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Generic drugs reimbursement is an issue identified by the Senate Finance Committee

Summary:
AB: This brief article gets right down to the basics in where costs are added and impacting the prices to the consumer. It is simple and straight to the point of how PBMs impact the prices to the consumer. Very little or nothing was contributed by myself to this article by the authors Inmaculada Hernandez; Nico Gabriel; Anna Kaltenboeck. The table and figure are products of JAMA. Why is it on Angry Bear? Because of its simplistic approach to identifying the costs impacting pharma prices to the customer. It is a good read and educational of one way prices are impacted. A deeper dive soon. Reimbursement to Pharmacies for Generic Drugs by Medicare Part D Sponsors, JAMA Network, Inmaculada Hernandez; Nico Gabriel; Anna Kaltenboeck. The Issue . .

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AB: This brief article gets right down to the basics in where costs are added and impacting the prices to the consumer. It is simple and straight to the point of how PBMs impact the prices to the consumer. Very little or nothing was contributed by myself to this article by the authors Inmaculada Hernandez; Nico Gabriel; Anna Kaltenboeck. The table and figure are products of JAMA.

Why is it on Angry Bear? Because of its simplistic approach to identifying the costs impacting pharma prices to the customer. It is a good read and educational of one way prices are impacted. A deeper dive soon.

Reimbursement to Pharmacies for Generic Drugs by Medicare Part D Sponsors, JAMA Network, Inmaculada Hernandez; Nico Gabriel; Anna Kaltenboeck.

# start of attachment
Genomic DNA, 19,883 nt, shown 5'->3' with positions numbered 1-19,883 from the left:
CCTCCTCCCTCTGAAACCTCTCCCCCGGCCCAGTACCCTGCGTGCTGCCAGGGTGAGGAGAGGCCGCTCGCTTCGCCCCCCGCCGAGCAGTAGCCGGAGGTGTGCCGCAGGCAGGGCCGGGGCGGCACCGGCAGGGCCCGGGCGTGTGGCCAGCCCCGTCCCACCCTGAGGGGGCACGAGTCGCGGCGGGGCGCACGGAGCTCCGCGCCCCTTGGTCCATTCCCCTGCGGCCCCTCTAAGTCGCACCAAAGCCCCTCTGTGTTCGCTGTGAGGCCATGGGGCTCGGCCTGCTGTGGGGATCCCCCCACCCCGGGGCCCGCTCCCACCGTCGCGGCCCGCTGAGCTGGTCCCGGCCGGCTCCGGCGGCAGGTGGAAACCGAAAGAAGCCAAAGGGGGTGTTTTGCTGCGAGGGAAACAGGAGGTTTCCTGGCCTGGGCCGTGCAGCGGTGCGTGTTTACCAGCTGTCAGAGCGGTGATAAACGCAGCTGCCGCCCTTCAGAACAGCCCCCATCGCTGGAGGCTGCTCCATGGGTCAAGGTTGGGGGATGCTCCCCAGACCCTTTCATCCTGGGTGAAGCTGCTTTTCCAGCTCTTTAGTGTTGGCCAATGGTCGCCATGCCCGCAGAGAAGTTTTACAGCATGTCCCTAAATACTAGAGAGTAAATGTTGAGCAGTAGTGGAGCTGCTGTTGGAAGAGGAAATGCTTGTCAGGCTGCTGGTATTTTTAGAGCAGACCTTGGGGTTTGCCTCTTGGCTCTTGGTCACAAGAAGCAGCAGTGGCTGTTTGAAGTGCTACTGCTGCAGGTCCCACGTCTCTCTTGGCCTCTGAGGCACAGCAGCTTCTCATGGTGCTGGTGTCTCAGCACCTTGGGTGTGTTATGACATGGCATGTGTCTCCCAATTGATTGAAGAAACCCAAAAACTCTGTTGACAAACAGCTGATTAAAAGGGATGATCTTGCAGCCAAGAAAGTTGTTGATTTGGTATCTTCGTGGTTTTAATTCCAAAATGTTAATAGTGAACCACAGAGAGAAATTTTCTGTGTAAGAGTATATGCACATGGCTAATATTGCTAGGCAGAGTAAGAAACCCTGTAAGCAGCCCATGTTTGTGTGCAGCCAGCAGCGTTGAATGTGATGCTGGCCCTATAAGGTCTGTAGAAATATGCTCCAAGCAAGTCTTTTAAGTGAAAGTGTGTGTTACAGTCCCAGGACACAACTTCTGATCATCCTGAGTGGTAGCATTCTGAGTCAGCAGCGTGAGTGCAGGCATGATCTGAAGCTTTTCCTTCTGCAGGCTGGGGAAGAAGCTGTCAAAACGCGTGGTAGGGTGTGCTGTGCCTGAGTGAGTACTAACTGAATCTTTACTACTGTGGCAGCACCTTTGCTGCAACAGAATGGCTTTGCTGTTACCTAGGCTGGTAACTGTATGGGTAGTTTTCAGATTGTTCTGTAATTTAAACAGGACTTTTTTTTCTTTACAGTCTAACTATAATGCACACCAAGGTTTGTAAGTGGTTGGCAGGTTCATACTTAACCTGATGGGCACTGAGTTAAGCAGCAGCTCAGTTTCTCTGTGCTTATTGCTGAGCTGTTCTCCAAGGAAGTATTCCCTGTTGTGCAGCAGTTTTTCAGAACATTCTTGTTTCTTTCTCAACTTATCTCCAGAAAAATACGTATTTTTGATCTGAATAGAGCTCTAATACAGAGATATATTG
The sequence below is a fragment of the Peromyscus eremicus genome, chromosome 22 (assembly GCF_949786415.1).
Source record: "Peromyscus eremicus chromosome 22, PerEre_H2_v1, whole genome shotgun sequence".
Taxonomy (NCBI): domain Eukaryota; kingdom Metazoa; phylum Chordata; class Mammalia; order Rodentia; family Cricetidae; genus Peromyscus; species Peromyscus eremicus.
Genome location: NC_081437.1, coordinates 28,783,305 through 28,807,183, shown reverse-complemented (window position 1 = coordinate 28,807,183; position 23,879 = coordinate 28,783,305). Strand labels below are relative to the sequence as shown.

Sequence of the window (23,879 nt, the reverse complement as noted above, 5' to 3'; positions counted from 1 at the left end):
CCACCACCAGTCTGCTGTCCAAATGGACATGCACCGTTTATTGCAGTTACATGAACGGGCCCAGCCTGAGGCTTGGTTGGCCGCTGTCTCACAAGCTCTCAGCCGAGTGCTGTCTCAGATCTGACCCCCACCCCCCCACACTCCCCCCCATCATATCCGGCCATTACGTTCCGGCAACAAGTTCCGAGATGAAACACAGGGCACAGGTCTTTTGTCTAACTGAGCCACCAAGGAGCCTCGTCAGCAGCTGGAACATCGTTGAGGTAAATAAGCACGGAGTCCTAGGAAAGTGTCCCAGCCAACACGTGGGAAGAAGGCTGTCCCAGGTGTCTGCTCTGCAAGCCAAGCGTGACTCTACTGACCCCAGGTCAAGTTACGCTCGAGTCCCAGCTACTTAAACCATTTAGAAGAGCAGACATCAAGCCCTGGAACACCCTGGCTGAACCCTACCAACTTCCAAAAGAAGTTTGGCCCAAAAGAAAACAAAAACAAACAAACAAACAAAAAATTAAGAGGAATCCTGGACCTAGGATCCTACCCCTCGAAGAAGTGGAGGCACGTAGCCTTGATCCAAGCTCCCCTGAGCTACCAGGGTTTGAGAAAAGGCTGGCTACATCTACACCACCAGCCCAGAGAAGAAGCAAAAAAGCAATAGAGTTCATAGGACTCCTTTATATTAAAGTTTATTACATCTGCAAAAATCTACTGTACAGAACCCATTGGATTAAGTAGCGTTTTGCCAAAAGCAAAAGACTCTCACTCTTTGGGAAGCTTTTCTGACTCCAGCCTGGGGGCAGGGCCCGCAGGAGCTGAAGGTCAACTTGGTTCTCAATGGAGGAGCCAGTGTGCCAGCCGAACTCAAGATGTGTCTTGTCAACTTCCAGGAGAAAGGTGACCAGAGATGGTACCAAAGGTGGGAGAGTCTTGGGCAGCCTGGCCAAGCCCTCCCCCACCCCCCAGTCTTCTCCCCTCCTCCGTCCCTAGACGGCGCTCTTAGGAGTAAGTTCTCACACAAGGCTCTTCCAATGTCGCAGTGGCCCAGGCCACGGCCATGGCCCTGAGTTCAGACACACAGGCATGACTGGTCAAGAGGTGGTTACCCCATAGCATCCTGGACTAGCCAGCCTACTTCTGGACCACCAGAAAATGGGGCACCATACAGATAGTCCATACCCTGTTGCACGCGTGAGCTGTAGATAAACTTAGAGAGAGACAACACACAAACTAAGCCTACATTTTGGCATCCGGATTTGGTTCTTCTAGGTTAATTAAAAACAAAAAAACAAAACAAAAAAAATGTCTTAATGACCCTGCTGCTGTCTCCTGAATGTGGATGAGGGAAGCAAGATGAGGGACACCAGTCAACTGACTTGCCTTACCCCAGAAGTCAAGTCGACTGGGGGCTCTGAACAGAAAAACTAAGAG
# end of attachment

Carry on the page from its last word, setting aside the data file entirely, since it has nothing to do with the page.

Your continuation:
The Issue . . .

Pharmacy benefit managers (PBMs) manage prescription drug benefits on behalf of health insurers; PBMs negotiate reimbursements for drugs, which should cover drug acquisition cost and pharmacy’s cost to dispense. Studies in Medicaid suggest that some PBMs pay pharmacies unjustified excessive amounts for generics, as high as 10 times acquisition costs.1 By inflating the amount paid to pharmacies, PBMs make patients pay more because patient cost sharing is based on point-of-sale reimbursement. The PBMs recover significant portions of point-of-sale reimbursement through claw backs, which PBMs use opaquely. Inflation of point-of-sale reimbursement may also enable PBMs that own chain pharmacies to shift profits to the pharmacy.1 Under-standing whether these reimbursement practices take place in Medicare is important to inform ongoing policy efforts.

Generic over-reimbursement is one of the target areas identified by the Senate Finance Committee for PBM reform.2

The study evaluates whether organizations offering Medicare Part D plans (Part D sponsors) overpay pharmacies for generic drugs. Part D sponsors use PBMs to manage their prescription drug benefits. In some instances, PBMs act as Part D sponsors, directly offering Part D plans.

Methodology

We identified the top 50 generic drugs by Part D spending in 2021, using the Centers for Medicare & Medicaid Services dashboard (eTable in Supplement 1). For each drug, we selected the formulation with the highest use based on Medicare claims. From quarter 1, 2021, formulary files, we obtained the median amount a Part D plan reimbursed an in-area pharmacy for each generic drug at point of sale.3 This amount does not distinguish reimbursement to pharmacies based on inclusion in preferred networks. We estimated the ratio between this amount and drug acquisition cost using quarter 1, 2021, National Average Drug Acquisition Costs. The resulting reimbursement to cost ratio represents reimbursement from Part D plans to pharmacies relative to the pharmacy’s cost to acquire the drug. We excluded Medicare Advantage prescription drug plans and estimated the mean reimbursement to cost ratio across all stand-alone prescription drug plans.